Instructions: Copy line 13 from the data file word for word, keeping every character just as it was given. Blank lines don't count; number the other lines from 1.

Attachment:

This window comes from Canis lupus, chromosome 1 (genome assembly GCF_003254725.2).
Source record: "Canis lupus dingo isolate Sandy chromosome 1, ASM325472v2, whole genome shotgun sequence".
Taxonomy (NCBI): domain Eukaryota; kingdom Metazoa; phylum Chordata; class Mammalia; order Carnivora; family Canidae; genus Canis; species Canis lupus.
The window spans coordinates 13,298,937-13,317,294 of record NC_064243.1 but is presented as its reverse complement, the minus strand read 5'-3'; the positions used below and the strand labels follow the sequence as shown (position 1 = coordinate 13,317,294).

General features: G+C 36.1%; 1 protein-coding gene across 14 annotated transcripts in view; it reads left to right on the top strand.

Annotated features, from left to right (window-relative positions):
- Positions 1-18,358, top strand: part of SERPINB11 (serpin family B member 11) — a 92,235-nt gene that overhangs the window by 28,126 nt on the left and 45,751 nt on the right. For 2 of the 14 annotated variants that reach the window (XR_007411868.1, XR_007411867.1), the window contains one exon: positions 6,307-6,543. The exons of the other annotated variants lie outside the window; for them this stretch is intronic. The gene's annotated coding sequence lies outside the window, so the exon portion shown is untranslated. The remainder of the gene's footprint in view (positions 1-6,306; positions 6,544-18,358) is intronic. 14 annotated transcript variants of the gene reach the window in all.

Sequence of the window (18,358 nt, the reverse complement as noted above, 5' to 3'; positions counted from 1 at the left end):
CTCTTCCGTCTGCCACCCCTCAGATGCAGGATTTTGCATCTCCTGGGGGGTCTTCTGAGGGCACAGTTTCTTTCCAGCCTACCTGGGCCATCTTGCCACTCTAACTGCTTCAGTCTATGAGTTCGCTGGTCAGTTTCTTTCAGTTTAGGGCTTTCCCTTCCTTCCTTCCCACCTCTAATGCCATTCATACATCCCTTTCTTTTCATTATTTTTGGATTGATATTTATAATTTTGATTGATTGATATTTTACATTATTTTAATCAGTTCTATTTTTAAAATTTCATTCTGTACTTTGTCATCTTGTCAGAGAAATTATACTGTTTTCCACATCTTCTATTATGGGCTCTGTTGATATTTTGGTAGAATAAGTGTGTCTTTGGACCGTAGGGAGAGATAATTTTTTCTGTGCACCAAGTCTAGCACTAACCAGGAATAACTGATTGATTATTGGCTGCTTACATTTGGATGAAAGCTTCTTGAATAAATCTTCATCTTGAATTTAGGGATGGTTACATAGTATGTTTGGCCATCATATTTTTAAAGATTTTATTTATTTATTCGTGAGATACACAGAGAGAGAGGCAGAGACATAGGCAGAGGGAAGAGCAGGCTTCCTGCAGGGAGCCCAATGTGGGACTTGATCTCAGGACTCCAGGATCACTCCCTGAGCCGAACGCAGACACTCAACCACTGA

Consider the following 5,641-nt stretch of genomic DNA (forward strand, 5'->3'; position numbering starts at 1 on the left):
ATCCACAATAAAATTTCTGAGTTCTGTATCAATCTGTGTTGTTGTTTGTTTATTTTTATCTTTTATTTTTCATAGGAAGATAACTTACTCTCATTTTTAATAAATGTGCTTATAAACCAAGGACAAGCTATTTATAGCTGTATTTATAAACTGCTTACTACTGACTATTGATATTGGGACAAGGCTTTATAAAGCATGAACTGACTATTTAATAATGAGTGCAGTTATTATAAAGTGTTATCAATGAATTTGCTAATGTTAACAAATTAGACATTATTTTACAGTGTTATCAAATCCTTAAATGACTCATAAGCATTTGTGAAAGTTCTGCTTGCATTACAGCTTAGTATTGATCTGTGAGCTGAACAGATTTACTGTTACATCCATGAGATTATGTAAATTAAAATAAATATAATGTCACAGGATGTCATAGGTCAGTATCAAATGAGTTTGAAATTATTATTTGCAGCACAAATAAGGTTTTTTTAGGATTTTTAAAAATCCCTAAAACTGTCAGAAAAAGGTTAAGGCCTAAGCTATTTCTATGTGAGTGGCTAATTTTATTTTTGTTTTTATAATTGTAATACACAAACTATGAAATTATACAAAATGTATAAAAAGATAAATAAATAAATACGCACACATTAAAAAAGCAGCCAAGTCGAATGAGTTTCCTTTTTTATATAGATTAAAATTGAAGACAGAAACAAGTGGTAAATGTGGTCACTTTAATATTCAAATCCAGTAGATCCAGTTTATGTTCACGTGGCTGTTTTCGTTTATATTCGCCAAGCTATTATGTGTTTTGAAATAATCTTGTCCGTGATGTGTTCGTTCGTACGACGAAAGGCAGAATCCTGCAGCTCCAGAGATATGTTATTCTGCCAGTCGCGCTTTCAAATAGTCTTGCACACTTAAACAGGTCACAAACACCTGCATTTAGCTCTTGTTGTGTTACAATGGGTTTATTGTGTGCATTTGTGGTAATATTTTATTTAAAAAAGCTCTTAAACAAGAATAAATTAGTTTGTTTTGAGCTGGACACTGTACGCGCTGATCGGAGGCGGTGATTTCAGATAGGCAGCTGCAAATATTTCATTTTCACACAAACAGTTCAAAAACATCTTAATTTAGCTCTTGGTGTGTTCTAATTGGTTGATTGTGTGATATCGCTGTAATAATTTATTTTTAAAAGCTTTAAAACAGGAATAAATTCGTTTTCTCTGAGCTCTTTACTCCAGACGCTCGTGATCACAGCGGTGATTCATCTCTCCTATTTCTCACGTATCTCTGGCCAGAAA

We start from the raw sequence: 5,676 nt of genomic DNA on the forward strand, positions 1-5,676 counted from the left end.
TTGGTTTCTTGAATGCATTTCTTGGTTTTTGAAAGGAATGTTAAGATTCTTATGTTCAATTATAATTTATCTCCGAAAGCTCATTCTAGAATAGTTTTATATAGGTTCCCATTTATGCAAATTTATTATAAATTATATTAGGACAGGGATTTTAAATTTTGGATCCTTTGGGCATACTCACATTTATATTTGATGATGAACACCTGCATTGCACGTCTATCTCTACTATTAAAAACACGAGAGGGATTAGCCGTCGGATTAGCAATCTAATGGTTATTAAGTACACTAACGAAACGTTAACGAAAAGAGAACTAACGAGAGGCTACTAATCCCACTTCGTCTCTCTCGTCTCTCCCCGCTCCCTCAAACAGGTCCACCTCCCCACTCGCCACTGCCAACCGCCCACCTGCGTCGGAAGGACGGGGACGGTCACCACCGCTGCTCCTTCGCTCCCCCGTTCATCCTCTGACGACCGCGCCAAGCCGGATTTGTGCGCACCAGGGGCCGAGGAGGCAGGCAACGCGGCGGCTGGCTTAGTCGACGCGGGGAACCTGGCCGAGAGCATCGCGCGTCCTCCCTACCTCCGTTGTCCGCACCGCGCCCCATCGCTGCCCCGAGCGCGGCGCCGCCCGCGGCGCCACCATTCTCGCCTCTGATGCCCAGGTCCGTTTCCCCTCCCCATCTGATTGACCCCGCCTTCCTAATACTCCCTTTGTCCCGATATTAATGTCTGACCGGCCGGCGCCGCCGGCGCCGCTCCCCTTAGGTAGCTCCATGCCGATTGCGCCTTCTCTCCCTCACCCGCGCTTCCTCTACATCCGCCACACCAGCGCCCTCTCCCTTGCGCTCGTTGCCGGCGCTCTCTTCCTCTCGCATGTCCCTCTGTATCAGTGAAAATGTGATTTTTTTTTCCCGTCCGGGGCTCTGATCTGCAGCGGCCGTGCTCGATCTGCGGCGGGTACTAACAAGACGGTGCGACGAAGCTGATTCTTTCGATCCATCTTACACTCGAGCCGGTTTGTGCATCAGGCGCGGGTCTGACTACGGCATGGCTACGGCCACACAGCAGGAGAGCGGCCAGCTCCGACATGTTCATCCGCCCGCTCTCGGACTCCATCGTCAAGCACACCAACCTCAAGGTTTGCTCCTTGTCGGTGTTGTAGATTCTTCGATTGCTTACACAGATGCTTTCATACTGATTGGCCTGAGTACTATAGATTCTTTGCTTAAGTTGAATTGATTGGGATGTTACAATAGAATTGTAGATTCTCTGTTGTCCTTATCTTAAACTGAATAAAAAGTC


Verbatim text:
TTGGTTTCTTGAATGCATTTCTTGGTTTTTGAAAGGAATGTTAAGATTCTTATGTTCAATTATAATTTATCTCCGAAAGCTCATTCTAGAATAGTTTTATATAGGTTCCCATTTATGCAAATTTATTATAAATTATATTAGGACAGGGATTTTAAATTTTGGATCCTTTGGGCATACTCACATTTATATTTGATGATGAACACCTGCATTGCACGTCTATCTCTACTATTAAAAACACGAGAGGGATTAGCCGTCGGATTAGCAATCTAATGGTTATTAAGTACACTAACGAAACGTTAACGAAAAGAGAACTAACGAGAGGCTACTAATCCCACTTCGTCTCTCTCGTCTCTCCCCGCTCCCTCAAACAGGTCCACCTCCCCACTCGCCACTGCCAACCGCCCACCTGCGTCGGAAGGACGGGGACGGTCACCACCGCTGCTCCTTCGCTCCCCCGTTCATCCTCTGACGACCGCGCCAAGCCGGATTTGTGCGCACCAGGGGCCGAGGAGGCAGGCAACGCGGCGGCTGGCTTAGTCGACGCGGGGAACCTGGCCGAGAGCATCGCGCGTCCTCCCTACCTCCGTTGTCCGCACCGCGCCCCATCGCTGCCCCGAGCGCGGCGCCGCCCGCGGCGCCACCATTCTCGCCTCTGATGCCCAGGTCCGTTTCCCCTCCCCATCTGATTGACCCCGCCTTCCTAATACTCCCTTTGTCCCGATATTAATGTCTGACCGGCCGGCGCCGCCGGCGCCGCTCCCCTTAGGTAGCTCCATGCCGATTGCGCCTTCTCTCCCTCACCCGCGCTTCCTCTACATCCGCCACACCAGCGCCCTCTCCCTTGCGCTCGTTGCCGGCGCTCTCTTCCTCTCGCATGTCCCTCTGTATCAGTGAAAATGTGATTTTTTTTTCCCGTCCGGGGCTCTGATCTGCAGCGGCCGTGCTCGATCTGCGGCGGGTACTAACAAGACGGTGCGACGAAGCTGATTCTTTCGATCCATCTTACACTCGAGCCGGTTTGTGCATCAGGCGCGGGTCTGACTACGGCATGGCTACGGCCACACAGCAGGAGAGCGGCCAGCTCCGACATGTTCATCCGCCCGCTCTCGGACTCCATCGTCAAGCACACCAACCTCAAGGTTTGCTCCTTGTCGGTGTTGTAGATTCTTCGATTGCTTACACAGATGCTTTCATACTGATTGGCCTGAGTACTATAGATTCTTTGCTTAAGTTGAATTGATTGGGATGTTACAATAGAATTGTAGATTCTCTGTTGTCCTTATCTTAAACTGAATAAAAAGTC